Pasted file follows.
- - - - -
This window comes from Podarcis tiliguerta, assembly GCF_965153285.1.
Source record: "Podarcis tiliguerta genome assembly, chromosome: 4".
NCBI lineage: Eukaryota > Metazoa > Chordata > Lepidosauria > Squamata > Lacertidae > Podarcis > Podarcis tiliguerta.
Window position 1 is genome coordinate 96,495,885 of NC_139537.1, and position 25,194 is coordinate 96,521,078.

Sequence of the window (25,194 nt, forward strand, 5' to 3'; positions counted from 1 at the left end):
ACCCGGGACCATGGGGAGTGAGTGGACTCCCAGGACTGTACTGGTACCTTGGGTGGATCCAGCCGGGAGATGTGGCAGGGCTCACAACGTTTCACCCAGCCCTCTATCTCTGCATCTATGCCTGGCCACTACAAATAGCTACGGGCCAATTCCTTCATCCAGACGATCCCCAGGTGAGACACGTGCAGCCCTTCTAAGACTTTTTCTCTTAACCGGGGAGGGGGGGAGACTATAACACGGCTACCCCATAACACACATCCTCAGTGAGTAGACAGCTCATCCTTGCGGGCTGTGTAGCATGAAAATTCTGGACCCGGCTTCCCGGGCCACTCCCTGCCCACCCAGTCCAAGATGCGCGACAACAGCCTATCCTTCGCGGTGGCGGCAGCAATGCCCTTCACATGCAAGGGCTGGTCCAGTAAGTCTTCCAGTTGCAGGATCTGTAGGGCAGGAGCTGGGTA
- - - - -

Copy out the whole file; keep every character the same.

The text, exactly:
This window comes from Podarcis tiliguerta, assembly GCF_965153285.1.
Source record: "Podarcis tiliguerta genome assembly, chromosome: 4".
NCBI lineage: Eukaryota > Metazoa > Chordata > Lepidosauria > Squamata > Lacertidae > Podarcis > Podarcis tiliguerta.
Window position 1 is genome coordinate 96,495,885 of NC_139537.1, and position 25,194 is coordinate 96,521,078.

Sequence of the window (25,194 nt, forward strand, 5' to 3'; positions counted from 1 at the left end):
ACCCGGGACCATGGGGAGTGAGTGGACTCCCAGGACTGTACTGGTACCTTGGGTGGATCCAGCCGGGAGATGTGGCAGGGCTCACAACGTTTCACCCAGCCCTCTATCTCTGCATCTATGCCTGGCCACTACAAATAGCTACGGGCCAATTCCTTCATCCAGACGATCCCCAGGTGAGACACGTGCAGCCCTTCTAAGACTTTTTCTCTTAACCGGGGAGGGGGGGAGACTATAACACGGCTACCCCATAACACACATCCTCAGTGAGTAGACAGCTCATCCTTGCGGGCTGTGTAGCATGAAAATTCTGGACCCGGCTTCCCGGGCCACTCCCTGCCCACCCAGTCCAAGATGCGCGACAACAGCCTATCCTTCGCGGTGGCGGCAGCAATGCCCTTCACATGCAAGGGCTGGTCCAGTAAGTCTTCCAGTTGCAGGATCTGTAGGGCAGGAGCTGGGTA